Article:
The small plates of Nephi were fashioned by Nephi thirty to forty years after he left Jerusalem (2 Nephi 5:28-34). They were fixed in size and number. They were passed down originally to “write the things of my soul” (2 Nephi 4:15), then to write “a few of the things which I considered to be most precious” (Jacob 1:2), and then “that our genealogy may be kept” (Jarom 1:1), or “to preserve our genealogy” (Omni 1:1).
As a physical artifact, the plates play a role in their writing. When Amaleki ends the record, the plates were full (Omni 1:30). In the English text the record just exceeds 142 pages. Although we do not know the original language of the plates or their original extent, the English will be roughly proportional. Nephi takes 116 ½ pages of the record, amounting to 82% of the record leaving 25 ½ pages. Jacob takes another 18 ½ pages, or 73% of the remainder leaving 7 pages. Enos takes another 3 pages or 43% of the remainder, leaving four pages. Jarom takes about 2 pages, about half of what is left. Omni, Amaron, Chemish, and Abinadom take minuscule amounts of text, leaving room for successive generations until Amaleki, who had no living children (Omni 1:25) and no way of conveying the plates to his only brother (Omni 1:30). Thus Amaleki had no more genealogy to preserve and more room left so he took the remainder of the space. All of this implies a physical object with limited space and a specific family situation.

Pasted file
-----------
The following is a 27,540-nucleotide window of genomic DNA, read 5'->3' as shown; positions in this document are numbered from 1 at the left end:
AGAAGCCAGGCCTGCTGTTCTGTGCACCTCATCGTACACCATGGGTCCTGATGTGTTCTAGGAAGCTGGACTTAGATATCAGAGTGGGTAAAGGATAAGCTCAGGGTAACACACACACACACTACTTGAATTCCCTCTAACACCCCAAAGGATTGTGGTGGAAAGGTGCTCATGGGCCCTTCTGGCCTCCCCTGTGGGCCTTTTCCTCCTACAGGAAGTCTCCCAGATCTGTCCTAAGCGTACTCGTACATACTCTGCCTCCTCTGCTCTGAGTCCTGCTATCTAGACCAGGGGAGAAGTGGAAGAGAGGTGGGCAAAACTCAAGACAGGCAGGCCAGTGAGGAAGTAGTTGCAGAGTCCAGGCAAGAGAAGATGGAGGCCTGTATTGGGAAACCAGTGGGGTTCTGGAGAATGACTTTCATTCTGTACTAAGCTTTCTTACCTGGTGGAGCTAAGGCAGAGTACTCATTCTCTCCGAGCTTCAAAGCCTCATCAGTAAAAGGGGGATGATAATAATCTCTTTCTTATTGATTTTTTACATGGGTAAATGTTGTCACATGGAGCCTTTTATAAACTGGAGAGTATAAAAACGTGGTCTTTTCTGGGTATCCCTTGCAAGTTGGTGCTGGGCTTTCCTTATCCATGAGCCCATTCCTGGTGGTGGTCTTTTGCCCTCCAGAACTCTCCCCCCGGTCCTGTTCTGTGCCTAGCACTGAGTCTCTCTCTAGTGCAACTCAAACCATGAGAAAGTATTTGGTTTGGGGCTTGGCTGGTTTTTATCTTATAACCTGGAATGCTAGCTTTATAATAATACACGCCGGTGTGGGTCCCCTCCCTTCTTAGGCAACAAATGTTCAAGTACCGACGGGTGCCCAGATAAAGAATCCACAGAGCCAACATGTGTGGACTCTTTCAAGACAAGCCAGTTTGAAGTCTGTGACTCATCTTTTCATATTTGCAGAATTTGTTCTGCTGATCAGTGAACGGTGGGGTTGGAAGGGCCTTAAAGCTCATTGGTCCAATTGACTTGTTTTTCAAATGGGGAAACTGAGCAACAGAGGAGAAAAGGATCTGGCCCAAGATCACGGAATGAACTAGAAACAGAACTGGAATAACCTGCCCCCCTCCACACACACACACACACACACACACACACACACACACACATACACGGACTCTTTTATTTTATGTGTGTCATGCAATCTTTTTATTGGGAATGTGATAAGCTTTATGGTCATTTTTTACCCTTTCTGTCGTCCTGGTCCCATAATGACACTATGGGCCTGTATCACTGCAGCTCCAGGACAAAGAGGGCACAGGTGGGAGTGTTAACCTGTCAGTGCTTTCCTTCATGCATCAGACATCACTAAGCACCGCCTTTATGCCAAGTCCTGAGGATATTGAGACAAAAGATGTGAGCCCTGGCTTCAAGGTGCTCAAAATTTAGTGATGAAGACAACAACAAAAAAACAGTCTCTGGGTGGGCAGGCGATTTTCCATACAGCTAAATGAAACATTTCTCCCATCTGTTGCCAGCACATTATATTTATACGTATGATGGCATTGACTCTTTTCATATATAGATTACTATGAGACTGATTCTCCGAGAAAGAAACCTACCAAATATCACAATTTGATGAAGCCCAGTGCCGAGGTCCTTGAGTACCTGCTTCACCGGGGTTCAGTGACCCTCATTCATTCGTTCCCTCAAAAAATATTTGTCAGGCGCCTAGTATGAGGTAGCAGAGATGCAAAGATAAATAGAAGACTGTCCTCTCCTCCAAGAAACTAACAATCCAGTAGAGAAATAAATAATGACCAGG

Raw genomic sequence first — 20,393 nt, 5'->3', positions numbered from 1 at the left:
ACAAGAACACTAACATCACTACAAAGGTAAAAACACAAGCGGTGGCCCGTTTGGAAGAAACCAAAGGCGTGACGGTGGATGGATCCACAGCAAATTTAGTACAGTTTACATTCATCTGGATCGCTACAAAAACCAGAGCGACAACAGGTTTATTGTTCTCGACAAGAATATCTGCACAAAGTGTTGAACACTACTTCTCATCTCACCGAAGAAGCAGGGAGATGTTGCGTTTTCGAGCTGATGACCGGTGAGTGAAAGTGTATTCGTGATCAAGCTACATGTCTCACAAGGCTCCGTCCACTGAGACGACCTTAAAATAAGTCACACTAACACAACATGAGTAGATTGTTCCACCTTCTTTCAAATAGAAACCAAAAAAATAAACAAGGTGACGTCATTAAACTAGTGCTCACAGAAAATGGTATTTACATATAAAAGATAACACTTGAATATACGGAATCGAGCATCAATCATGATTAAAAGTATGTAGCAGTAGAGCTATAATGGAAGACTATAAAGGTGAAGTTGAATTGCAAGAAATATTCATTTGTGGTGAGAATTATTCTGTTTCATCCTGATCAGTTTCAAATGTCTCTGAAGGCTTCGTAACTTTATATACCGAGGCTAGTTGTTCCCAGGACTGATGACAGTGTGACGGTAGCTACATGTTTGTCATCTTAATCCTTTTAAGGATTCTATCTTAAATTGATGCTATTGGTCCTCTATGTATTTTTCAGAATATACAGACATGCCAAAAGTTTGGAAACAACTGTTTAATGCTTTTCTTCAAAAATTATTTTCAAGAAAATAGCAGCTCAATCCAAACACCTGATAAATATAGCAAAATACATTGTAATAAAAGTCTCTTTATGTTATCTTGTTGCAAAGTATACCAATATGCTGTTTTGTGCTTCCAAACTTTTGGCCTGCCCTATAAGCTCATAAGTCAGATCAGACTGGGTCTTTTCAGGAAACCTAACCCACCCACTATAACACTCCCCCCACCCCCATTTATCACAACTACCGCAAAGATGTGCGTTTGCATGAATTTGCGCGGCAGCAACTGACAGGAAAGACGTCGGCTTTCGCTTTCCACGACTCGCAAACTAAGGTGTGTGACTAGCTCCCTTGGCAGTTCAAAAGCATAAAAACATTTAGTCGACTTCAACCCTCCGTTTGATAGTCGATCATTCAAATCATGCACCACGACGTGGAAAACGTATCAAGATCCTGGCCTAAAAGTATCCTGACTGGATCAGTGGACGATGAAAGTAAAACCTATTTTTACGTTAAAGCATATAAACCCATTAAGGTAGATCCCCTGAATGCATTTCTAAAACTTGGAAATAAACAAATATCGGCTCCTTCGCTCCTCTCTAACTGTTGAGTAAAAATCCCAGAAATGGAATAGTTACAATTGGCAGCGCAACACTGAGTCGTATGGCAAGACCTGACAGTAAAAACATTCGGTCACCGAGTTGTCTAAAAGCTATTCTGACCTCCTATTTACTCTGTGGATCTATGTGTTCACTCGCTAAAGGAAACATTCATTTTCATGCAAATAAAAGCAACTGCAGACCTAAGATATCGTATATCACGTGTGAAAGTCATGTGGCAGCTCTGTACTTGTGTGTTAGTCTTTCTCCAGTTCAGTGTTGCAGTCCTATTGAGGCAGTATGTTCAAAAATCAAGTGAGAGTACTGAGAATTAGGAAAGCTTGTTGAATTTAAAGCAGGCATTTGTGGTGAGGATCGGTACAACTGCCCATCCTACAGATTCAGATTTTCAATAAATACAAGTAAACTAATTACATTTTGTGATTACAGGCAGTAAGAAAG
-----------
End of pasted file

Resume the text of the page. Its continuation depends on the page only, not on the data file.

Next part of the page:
We are often hard on Omni, Amaron, Chemish, and Abinadom, and sometimes even Jarom, for writing so little on the plates. We do not know their economic and technical situation and do not know if fashioning more plates was ever an option for them. They might have written more had they had the room, but they unselfishly saved some space for future generations until the line ended. Amaleki’s brief writings are definitely worth them saving the space.
Joseph Smith had a much less expensive and consequently more abundant writing surface to work with. He thus had no constraints if he were merely telling a story. If there were no physical constraints on the plates, there would have been no reason for the apocopated narrative.